MAHER: You did a movie called Predator. Let's talk about the Vatican.
VENTURA: That's a predator, too. Never got me, though, the Vatican. An alien did.
MAHER: My crazy radical friends Christopher Hitchens and Richard Dawkins say that if the Pope travels to England, as he is scheduled to in September, he should be arrested when he hits the tarmac. Now do you think that's going too far?
VENTURA: ...I have another alternative, a question I've asked here in the United States. Why hasn't the Catholic Church been prosecuted under the RICO laws of organized crime?
HBO should name its show "Real Lies with Bill Maher," because on Friday night he was wildly claiming that 98 percent of taxpayers paid lower taxes this year, and so Tea Parties are just a Klan rally:
What a day for the Tea Party people. Did you see that? America's parks and fairgrounds were lost in a sea of man-boobs. (Laughter) As they were venting their anger and rage against taxes, which in most cases for them went down. Protesting, their taxes went down. Why let the truth spoil a perfectly good Klan rally?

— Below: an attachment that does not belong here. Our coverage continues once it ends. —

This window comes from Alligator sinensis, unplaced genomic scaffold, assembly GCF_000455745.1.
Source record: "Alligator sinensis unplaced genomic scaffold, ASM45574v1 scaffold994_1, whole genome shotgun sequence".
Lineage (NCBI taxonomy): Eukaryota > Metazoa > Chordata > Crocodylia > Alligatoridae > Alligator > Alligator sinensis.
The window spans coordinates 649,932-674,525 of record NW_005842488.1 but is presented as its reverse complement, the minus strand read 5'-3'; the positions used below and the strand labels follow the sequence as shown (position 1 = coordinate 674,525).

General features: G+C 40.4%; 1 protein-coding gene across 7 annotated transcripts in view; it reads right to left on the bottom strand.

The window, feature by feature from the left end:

After the whoops and applause and laughter, he continued:
It's true, it's true. These are the facts. Federal taxes went down for 98 percent of people -- working families, individuals, almost everybody.
Catching up with an HBO sports documentary which ran several times in March: ‘Magic & Bird: A Courtship of Rivals,’ painted Boston Celtics basketball star Larry Bird as the victim of a racist national milieu exacerbated by President Ronald Reagan -- a formulation which relied on the expert assessment of a journalist who a few years ago contended that if only Senator Ted Kennedy hadn’t killed her, he “would have brought comfort...in her old age” to Mary Jo Kopechne. Over video zooming in on Reagan at his Oval Office desk, HBO’s narrator intoned:
But as Magic enjoyed his image as a crossover star, it was Bird, the one-time great white hope, who had further emerged as the polarizing racial figure due in part to that era's increasingly conservative political climate.
Then, the Boston Globe’s Charles Pierce argued “the triumph of the movement” that supposedly “rolled back” civil rights “took place in the 1980s” and that caused “sublimated frustration” amongst black Americans “and I think one of the ways it got sublimated was into basketball” with Bird catching those “lingering resentments.” On screen as Pierce spoke, this New York Times headline:
STUDY SAYS BLACKS HAVE LOST GROUND Finds Reagan's Policies Have Hurt the Poor and Imperil Emerging Middle Class
It's an archaic way of thinking - unless it's imposed upon conservatives, then it's OK. It's this notion that commentators that are right-of-center should know their place - that place being only in the realms of talk radio or on the Fox News Channel. Otherwise, it is unacceptable.